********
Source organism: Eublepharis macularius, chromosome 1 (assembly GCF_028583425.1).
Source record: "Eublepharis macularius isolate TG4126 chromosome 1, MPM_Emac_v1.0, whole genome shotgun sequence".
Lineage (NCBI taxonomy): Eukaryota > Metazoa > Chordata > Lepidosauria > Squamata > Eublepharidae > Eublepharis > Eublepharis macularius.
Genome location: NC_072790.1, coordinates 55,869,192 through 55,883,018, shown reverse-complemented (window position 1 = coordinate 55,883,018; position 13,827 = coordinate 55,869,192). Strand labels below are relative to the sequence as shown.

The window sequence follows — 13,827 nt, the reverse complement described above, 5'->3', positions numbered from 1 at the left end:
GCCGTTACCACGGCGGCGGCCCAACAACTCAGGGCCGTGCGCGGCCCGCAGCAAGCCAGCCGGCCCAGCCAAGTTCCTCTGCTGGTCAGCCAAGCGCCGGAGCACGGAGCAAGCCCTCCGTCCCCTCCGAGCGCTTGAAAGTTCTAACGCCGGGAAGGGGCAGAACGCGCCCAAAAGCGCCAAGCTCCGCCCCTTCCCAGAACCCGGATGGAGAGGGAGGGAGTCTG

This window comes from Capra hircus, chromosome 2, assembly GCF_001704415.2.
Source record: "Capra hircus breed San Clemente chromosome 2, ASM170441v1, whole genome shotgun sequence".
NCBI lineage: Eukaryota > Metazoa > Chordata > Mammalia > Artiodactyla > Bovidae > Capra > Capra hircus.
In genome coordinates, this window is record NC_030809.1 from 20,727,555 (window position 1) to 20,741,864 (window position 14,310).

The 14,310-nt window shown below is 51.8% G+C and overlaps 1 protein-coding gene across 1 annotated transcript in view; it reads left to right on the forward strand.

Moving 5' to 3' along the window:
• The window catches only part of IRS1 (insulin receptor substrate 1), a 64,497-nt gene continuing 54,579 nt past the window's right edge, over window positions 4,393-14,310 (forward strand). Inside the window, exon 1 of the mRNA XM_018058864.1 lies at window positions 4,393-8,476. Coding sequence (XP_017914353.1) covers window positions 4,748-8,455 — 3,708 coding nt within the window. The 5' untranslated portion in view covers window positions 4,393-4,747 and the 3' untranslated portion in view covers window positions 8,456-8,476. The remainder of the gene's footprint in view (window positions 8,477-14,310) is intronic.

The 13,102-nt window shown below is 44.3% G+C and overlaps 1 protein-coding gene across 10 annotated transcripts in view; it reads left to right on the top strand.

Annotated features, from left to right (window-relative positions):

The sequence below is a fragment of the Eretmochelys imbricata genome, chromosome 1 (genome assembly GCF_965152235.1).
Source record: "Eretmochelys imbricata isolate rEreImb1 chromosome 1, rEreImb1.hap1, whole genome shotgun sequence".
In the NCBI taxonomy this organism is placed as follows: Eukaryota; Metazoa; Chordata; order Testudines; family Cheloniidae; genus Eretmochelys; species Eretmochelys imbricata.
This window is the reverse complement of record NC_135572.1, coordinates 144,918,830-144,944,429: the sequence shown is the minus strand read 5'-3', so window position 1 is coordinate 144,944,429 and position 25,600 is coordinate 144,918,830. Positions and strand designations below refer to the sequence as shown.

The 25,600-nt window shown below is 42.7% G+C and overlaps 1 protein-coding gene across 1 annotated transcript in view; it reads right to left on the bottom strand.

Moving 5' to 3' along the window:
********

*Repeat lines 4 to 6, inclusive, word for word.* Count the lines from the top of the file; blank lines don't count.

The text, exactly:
Genome location: NC_072790.1, coordinates 55,869,192 through 55,883,018, shown reverse-complemented (window position 1 = coordinate 55,883,018; position 13,827 = coordinate 55,869,192). Strand labels below are relative to the sequence as shown.

The window sequence follows — 13,827 nt, the reverse complement described above, 5'->3', positions numbered from 1 at the left end:
GCCGTTACCACGGCGGCGGCCCAACAACTCAGGGCCGTGCGCGGCCCGCAGCAAGCCAGCCGGCCCAGCCAAGTTCCTCTGCTGGTCAGCCAAGCGCCGGAGCACGGAGCAAGCCCTCCGTCCCCTCCGAGCGCTTGAAAGTTCTAACGCCGGGAAGGGGCAGAACGCGCCCAAAAGCGCCAAGCTCCGCCCCTTCCCAGAACCCGGATGGAGAGGGAGGGAGTCTG